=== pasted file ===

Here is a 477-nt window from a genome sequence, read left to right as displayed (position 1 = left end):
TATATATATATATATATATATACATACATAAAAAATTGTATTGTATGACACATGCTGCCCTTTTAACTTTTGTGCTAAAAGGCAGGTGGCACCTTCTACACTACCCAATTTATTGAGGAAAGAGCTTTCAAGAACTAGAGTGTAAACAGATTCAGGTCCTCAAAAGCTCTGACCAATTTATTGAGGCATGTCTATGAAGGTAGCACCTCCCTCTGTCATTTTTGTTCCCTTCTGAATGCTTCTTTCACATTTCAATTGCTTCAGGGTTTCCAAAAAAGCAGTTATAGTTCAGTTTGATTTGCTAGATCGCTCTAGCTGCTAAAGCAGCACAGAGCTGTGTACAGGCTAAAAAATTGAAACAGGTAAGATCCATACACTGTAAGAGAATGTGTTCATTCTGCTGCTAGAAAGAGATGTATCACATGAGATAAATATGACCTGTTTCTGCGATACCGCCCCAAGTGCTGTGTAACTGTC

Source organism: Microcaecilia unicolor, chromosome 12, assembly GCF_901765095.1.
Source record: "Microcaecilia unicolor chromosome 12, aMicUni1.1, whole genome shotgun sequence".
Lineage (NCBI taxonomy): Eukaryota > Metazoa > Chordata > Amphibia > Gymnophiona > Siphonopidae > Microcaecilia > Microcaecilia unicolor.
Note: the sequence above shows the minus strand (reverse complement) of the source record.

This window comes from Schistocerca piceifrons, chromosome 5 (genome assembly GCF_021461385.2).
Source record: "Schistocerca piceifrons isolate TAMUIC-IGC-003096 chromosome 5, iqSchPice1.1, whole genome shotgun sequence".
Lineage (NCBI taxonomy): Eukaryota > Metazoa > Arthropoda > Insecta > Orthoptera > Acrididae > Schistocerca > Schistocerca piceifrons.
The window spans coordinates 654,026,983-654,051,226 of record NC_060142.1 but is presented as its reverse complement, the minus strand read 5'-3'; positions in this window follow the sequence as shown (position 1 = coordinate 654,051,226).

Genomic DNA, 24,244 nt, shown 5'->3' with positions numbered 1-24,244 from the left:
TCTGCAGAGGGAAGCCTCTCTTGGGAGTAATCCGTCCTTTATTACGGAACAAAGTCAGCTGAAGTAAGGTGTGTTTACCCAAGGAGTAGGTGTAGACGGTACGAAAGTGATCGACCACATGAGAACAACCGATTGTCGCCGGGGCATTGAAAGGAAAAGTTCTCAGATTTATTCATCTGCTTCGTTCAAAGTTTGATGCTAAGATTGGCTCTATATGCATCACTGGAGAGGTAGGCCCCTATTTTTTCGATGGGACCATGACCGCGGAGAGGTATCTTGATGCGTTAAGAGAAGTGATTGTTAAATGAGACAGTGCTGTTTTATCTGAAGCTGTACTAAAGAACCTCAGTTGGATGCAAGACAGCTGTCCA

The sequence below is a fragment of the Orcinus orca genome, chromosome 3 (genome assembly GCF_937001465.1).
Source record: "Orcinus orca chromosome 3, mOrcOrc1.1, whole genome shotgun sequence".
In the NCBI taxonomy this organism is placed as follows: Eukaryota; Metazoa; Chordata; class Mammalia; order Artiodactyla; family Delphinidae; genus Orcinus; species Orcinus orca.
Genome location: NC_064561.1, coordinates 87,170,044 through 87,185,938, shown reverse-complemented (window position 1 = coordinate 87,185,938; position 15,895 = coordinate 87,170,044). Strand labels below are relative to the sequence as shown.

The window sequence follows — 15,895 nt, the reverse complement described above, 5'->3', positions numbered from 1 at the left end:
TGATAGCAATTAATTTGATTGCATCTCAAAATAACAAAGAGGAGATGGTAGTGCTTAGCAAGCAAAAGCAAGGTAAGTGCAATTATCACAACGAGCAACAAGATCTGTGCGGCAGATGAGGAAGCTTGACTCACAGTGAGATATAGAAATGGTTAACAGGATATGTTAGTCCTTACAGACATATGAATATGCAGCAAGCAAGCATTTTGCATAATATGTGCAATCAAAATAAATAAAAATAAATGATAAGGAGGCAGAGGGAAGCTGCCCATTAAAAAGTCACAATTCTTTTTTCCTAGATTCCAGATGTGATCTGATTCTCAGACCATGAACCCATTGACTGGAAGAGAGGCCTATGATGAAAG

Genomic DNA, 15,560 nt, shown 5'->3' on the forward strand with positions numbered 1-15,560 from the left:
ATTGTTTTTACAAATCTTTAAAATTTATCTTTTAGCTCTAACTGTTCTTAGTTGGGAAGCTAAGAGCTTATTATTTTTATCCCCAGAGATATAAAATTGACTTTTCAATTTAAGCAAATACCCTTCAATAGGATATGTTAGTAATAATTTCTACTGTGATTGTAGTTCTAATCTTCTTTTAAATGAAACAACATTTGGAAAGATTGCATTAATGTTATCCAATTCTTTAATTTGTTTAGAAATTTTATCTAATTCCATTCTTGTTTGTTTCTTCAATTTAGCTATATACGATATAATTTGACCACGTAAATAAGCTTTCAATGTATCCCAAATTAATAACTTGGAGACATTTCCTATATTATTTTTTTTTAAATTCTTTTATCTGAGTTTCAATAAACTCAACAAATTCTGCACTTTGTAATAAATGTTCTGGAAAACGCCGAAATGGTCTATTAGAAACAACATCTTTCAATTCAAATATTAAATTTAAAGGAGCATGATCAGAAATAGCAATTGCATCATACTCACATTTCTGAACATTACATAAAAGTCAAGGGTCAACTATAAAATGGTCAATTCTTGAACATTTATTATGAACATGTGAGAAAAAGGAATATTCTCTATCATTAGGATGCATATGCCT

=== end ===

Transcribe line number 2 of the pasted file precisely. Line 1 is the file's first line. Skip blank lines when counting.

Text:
TATATATATATATATATATATACATACATAAAAAATTGTATTGTATGACACATGCTGCCCTTTTAACTTTTGTGCTAAAAGGCAGGTGGCACCTTCTACACTACCCAATTTATTGAGGAAAGAGCTTTCAAGAACTAGAGTGTAAACAGATTCAGGTCCTCAAAAGCTCTGACCAATTTATTGAGGCATGTCTATGAAGGTAGCACCTCCCTCTGTCATTTTTGTTCCCTTCTGAATGCTTCTTTCACATTTCAATTGCTTCAGGGTTTCCAAAAAAGCAGTTATAGTTCAGTTTGATTTGCTAGATCGCTCTAGCTGCTAAAGCAGCACAGAGCTGTGTACAGGCTAAAAAATTGAAACAGGTAAGATCCATACACTGTAAGAGAATGTGTTCATTCTGCTGCTAGAAAGAGATGTATCACATGAGATAAATATGACCTGTTTCTGCGATACCGCCCCAAGTGCTGTGTAACTGTC